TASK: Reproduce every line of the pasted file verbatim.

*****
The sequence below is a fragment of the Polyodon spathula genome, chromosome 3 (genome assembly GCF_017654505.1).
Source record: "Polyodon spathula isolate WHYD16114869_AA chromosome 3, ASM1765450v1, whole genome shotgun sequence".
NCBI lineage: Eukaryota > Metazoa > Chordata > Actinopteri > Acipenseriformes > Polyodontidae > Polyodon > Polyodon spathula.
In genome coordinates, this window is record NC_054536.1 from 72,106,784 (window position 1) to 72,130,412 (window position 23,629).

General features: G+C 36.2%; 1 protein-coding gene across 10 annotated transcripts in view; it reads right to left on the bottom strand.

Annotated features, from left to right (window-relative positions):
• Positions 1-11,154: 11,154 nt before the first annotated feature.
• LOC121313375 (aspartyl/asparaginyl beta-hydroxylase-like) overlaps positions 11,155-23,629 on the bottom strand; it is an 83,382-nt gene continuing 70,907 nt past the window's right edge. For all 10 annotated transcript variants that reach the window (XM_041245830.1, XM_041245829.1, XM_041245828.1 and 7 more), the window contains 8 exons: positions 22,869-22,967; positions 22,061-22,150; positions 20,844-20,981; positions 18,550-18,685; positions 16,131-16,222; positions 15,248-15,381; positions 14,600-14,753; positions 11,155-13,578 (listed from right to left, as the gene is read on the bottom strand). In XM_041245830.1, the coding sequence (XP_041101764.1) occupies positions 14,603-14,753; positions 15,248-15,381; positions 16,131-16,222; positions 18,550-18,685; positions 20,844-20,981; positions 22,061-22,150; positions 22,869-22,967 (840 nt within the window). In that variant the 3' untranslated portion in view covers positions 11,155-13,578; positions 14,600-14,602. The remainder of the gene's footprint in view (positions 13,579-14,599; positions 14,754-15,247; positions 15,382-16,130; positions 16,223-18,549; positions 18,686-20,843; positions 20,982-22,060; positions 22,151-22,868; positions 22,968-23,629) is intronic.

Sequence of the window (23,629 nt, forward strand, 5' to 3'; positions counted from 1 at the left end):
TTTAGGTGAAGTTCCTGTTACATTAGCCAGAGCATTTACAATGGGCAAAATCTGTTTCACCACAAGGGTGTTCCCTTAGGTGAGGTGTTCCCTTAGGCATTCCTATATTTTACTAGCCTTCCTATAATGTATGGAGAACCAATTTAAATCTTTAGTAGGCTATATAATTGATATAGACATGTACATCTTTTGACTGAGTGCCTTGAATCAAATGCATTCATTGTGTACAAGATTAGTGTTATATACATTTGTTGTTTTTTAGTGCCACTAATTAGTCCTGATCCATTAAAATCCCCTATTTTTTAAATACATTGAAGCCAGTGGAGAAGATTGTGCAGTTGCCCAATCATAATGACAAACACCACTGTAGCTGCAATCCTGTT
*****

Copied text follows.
The sequence below is a fragment of the Polyodon spathula genome, chromosome 3 (genome assembly GCF_017654505.1).
Source record: "Polyodon spathula isolate WHYD16114869_AA chromosome 3, ASM1765450v1, whole genome shotgun sequence".
NCBI lineage: Eukaryota > Metazoa > Chordata > Actinopteri > Acipenseriformes > Polyodontidae > Polyodon > Polyodon spathula.
In genome coordinates, this window is record NC_054536.1 from 72,106,784 (window position 1) to 72,130,412 (window position 23,629).

General features: G+C 36.2%; 1 protein-coding gene across 10 annotated transcripts in view; it reads right to left on the bottom strand.

Annotated features, from left to right (window-relative positions):
• Positions 1-11,154: 11,154 nt before the first annotated feature.
• LOC121313375 (aspartyl/asparaginyl beta-hydroxylase-like) overlaps positions 11,155-23,629 on the bottom strand; it is an 83,382-nt gene continuing 70,907 nt past the window's right edge. For all 10 annotated transcript variants that reach the window (XM_041245830.1, XM_041245829.1, XM_041245828.1 and 7 more), the window contains 8 exons: positions 22,869-22,967; positions 22,061-22,150; positions 20,844-20,981; positions 18,550-18,685; positions 16,131-16,222; positions 15,248-15,381; positions 14,600-14,753; positions 11,155-13,578 (listed from right to left, as the gene is read on the bottom strand). In XM_041245830.1, the coding sequence (XP_041101764.1) occupies positions 14,603-14,753; positions 15,248-15,381; positions 16,131-16,222; positions 18,550-18,685; positions 20,844-20,981; positions 22,061-22,150; positions 22,869-22,967 (840 nt within the window). In that variant the 3' untranslated portion in view covers positions 11,155-13,578; positions 14,600-14,602. The remainder of the gene's footprint in view (positions 13,579-14,599; positions 14,754-15,247; positions 15,382-16,130; positions 16,223-18,549; positions 18,686-20,843; positions 20,982-22,060; positions 22,151-22,868; positions 22,968-23,629) is intronic.

Sequence of the window (23,629 nt, forward strand, 5' to 3'; positions counted from 1 at the left end):
TTTAGGTGAAGTTCCTGTTACATTAGCCAGAGCATTTACAATGGGCAAAATCTGTTTCACCACAAGGGTGTTCCCTTAGGTGAGGTGTTCCCTTAGGCATTCCTATATTTTACTAGCCTTCCTATAATGTATGGAGAACCAATTTAAATCTTTAGTAGGCTATATAATTGATATAGACATGTACATCTTTTGACTGAGTGCCTTGAATCAAATGCATTCATTGTGTACAAGATTAGTGTTATATACATTTGTTGTTTTTTAGTGCCACTAATTAGTCCTGATCCATTAAAATCCCCTATTTTTTAAATACATTGAAGCCAGTGGAGAAGATTGTGCAGTTGCCCAATCATAATGACAAACACCACTGTAGCTGCAATCCTGTT